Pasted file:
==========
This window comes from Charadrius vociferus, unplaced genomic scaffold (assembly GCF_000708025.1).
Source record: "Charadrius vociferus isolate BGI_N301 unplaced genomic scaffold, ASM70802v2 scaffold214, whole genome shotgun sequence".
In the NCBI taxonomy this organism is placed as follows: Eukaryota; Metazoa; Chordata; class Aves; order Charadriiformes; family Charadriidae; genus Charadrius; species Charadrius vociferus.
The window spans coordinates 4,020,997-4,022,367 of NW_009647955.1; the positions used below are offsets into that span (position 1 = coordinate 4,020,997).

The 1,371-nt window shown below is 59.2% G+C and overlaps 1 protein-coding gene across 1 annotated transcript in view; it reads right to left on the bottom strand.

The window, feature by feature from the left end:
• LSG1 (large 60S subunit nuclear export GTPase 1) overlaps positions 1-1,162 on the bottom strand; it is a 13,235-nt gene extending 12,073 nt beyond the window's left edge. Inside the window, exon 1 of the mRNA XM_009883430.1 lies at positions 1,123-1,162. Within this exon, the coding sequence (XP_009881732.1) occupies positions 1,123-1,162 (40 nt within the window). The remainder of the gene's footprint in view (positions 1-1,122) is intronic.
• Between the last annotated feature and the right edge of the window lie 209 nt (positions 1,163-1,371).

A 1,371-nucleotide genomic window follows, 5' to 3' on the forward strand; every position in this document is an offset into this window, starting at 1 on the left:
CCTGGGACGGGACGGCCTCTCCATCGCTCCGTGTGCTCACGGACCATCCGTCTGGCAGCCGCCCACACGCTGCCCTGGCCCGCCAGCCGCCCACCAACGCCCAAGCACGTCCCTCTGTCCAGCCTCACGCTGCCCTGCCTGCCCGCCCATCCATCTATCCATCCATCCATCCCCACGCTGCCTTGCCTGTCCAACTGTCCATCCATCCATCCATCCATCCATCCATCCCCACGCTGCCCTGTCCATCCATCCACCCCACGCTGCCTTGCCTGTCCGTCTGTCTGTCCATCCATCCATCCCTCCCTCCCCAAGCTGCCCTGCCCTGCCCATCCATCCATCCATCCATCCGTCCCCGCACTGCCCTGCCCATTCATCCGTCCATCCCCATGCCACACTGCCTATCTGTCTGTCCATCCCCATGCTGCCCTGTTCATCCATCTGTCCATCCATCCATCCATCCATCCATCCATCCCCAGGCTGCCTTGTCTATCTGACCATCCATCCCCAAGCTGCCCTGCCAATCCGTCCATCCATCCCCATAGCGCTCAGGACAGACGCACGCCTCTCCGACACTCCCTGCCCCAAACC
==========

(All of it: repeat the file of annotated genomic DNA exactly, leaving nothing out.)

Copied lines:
This window comes from Charadrius vociferus, unplaced genomic scaffold (assembly GCF_000708025.1).
Source record: "Charadrius vociferus isolate BGI_N301 unplaced genomic scaffold, ASM70802v2 scaffold214, whole genome shotgun sequence".
In the NCBI taxonomy this organism is placed as follows: Eukaryota; Metazoa; Chordata; class Aves; order Charadriiformes; family Charadriidae; genus Charadrius; species Charadrius vociferus.
The window spans coordinates 4,020,997-4,022,367 of NW_009647955.1; the positions used below are offsets into that span (position 1 = coordinate 4,020,997).

The 1,371-nt window shown below is 59.2% G+C and overlaps 1 protein-coding gene across 1 annotated transcript in view; it reads right to left on the bottom strand.

The window, feature by feature from the left end:
• LSG1 (large 60S subunit nuclear export GTPase 1) overlaps positions 1-1,162 on the bottom strand; it is a 13,235-nt gene extending 12,073 nt beyond the window's left edge. Inside the window, exon 1 of the mRNA XM_009883430.1 lies at positions 1,123-1,162. Within this exon, the coding sequence (XP_009881732.1) occupies positions 1,123-1,162 (40 nt within the window). The remainder of the gene's footprint in view (positions 1-1,122) is intronic.
• Between the last annotated feature and the right edge of the window lie 209 nt (positions 1,163-1,371).

A 1,371-nucleotide genomic window follows, 5' to 3' on the forward strand; every position in this document is an offset into this window, starting at 1 on the left:
CCTGGGACGGGACGGCCTCTCCATCGCTCCGTGTGCTCACGGACCATCCGTCTGGCAGCCGCCCACACGCTGCCCTGGCCCGCCAGCCGCCCACCAACGCCCAAGCACGTCCCTCTGTCCAGCCTCACGCTGCCCTGCCTGCCCGCCCATCCATCTATCCATCCATCCATCCCCACGCTGCCTTGCCTGTCCAACTGTCCATCCATCCATCCATCCATCCATCCATCCCCACGCTGCCCTGTCCATCCATCCACCCCACGCTGCCTTGCCTGTCCGTCTGTCTGTCCATCCATCCATCCCTCCCTCCCCAAGCTGCCCTGCCCTGCCCATCCATCCATCCATCCATCCGTCCCCGCACTGCCCTGCCCATTCATCCGTCCATCCCCATGCCACACTGCCTATCTGTCTGTCCATCCCCATGCTGCCCTGTTCATCCATCTGTCCATCCATCCATCCATCCATCCATCCATCCCCAGGCTGCCTTGTCTATCTGACCATCCATCCCCAAGCTGCCCTGCCAATCCGTCCATCCATCCCCATAGCGCTCAGGACAGACGCACGCCTCTCCGACACTCCCTGCCCCAAACC